On a chilly winter morning, sun shining bright, I travelled north to Abdali with Ali Bukhamseen to explore his farm, Kenaneya. I’ve always been a country kid at heart and was delighted for the opportunity to leave the city behind and get some fresh air. The day was made all the more exciting by the fact that Bukhamseen is quickly moving from amateur gardener to one of the region’s first internationally certified organic farmers.
He’s currently working hard to convert his farm into an organic farm, a task which he describes as a headache, yet this is a lengthy process and a process for which Kuwait currently has no regulations. When I asked him to tell me a little more about the route he is taking, measuring himself against America and Europe who themselves have different guidelines, he replied telling me that “a lot of people don’t understand organic is not really a scientific term, it is a commercial term that is guided with industrial specifications.” He went on to further explain that when he uses the term organic, what he’s referring to is being audited by a certifying body so that his produce meets the regulations for exporting as organic.
Bukhamseen has a sharp business mind and admits he doesn’t know if he has the capacity for production where it makes sense economically to certify. He is moving forward with an Egyptian certifying body that could certify his products to be sold in Germany, a country recognized for having one of the strictest governing bodies for certifying produce.
Valuable lessons could be learned from our relations with such countries. Bukhamseen observes that right now when people import to Kuwait and say they’re organic, it could mean anything; “There is no local guidance, no third party certifier, and there are no Kuwaiti specifications for organic.” I asked if this should be changed to which Bukhamseen explained that the region is currently developing. With more people becoming conscious of what they eat, it won’t be long before this filters into the produce being grown. He believes that the population in Kuwait has a benchmark for sophistication and is gaining an education of what organic food is; it doesn’t necessarily have to be expensive, it just has to be affordable. He explains that the only cost the consumer would have to pay is a little bit of premium for inspection. A lot of people here in Kuwait are worried about the word fertilizer and not pesticide, however, pesticides are the poison, they’re made to kill. Bukhamseen wants to see a specific regulation introduced that identifies which farms use bio-measures instead of the poisonous pesticides.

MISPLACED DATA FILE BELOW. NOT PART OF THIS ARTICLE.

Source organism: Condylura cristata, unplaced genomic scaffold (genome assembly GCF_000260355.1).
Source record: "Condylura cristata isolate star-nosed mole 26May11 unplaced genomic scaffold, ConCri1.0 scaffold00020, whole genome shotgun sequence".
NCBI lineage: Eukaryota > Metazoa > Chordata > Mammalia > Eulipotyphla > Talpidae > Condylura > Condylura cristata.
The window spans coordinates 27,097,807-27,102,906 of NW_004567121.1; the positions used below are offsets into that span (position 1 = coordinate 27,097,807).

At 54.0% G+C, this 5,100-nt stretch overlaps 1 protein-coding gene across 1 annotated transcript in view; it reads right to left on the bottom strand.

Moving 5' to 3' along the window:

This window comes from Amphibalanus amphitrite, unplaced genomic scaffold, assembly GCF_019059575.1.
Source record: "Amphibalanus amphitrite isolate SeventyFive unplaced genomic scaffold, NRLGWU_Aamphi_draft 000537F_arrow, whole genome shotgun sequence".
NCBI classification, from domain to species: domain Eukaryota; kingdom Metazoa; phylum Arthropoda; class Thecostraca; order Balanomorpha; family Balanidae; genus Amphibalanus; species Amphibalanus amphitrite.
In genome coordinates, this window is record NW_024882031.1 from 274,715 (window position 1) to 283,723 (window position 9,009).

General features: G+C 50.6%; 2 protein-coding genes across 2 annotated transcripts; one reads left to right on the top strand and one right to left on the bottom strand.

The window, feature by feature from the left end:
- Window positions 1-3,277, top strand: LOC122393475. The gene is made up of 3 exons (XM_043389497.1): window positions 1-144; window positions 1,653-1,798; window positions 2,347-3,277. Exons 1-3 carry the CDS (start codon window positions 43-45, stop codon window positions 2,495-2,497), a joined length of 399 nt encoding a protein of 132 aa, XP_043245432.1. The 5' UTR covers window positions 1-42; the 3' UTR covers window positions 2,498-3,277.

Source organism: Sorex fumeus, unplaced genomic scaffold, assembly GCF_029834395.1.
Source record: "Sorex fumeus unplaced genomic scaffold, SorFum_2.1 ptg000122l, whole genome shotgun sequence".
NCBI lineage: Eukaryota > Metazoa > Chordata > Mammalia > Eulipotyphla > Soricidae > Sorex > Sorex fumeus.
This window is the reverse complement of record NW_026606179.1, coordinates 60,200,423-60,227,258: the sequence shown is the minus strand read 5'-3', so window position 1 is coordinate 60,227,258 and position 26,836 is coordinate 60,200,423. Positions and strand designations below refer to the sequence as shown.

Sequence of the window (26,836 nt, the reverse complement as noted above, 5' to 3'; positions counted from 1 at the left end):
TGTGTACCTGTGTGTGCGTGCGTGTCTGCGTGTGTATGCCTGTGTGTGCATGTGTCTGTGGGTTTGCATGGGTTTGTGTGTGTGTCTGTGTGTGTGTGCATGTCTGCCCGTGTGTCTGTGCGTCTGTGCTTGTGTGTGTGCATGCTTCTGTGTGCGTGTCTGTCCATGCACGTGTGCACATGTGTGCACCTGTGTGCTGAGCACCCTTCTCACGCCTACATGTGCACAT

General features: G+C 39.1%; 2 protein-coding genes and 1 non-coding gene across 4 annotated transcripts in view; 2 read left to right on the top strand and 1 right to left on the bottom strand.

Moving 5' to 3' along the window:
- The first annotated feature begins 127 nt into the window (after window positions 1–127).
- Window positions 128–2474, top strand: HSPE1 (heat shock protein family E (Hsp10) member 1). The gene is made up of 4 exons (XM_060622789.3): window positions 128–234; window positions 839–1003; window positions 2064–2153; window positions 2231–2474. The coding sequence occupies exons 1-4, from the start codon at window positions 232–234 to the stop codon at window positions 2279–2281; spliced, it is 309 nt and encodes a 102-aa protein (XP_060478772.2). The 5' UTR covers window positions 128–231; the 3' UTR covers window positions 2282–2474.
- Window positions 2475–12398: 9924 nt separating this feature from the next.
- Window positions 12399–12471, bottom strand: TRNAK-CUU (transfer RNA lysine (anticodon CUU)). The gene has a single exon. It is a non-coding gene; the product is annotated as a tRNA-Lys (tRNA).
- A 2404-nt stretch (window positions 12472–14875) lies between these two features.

The lack of this historically could be down to the attitude of farmers, previously the majority approached agriculture from a loose perspective, Bukhamseen observes that they would envision the plant and stop there. They wouldn’t see how or where the plant could be used; what the end plate was. He’s developed the farm’s identity to acknowledge that he takes from seed to plate into consideration. This influenced one of the biggest projects that he’s working on; crispy french fries.
This was inspired by Elevation Burger. They contacted him to enquire about sourcing and this led him on a journey to discover which variety of potato is best suited to avoid a soggy fry. He credits a lot of his research into different varieties with being able to work with local suppliers for seedlings. The availability in the market of varieties can be restricting, only table potatoes are available in different varieties, yet he manages to have 75% of his seedlings supplied locally.
Farmers refer to the number of produce and varieties they grow as a portfolio, with many boasting a huge range. However, Bukhamseen believes in quality not quantity and is reducing his portfolio down to just five items. This is partially in relation to his push for going organic, but also ties into his current agricultural focus; potatoes.
He knows of three or four farms growing potatoes commercially, two of which are big producers but even their production is not enough to sustain a years supply to the market, they could only sustain maybe a three or four month supply at a time. This gives Bukhamseen a lot of hope for the future of turning his farm into a commercial operation.
The organic and commercial feasibility is in working progress with Bukhamseen spending every spare minute he has on research, development, and implementation. Perhaps here I should mention that between kneeling down in his beige trousers and pulling up carrots with his own hands, he casually mentioned that farm operations are conducted around his nine hour a day white-collar job and Fridays with his family.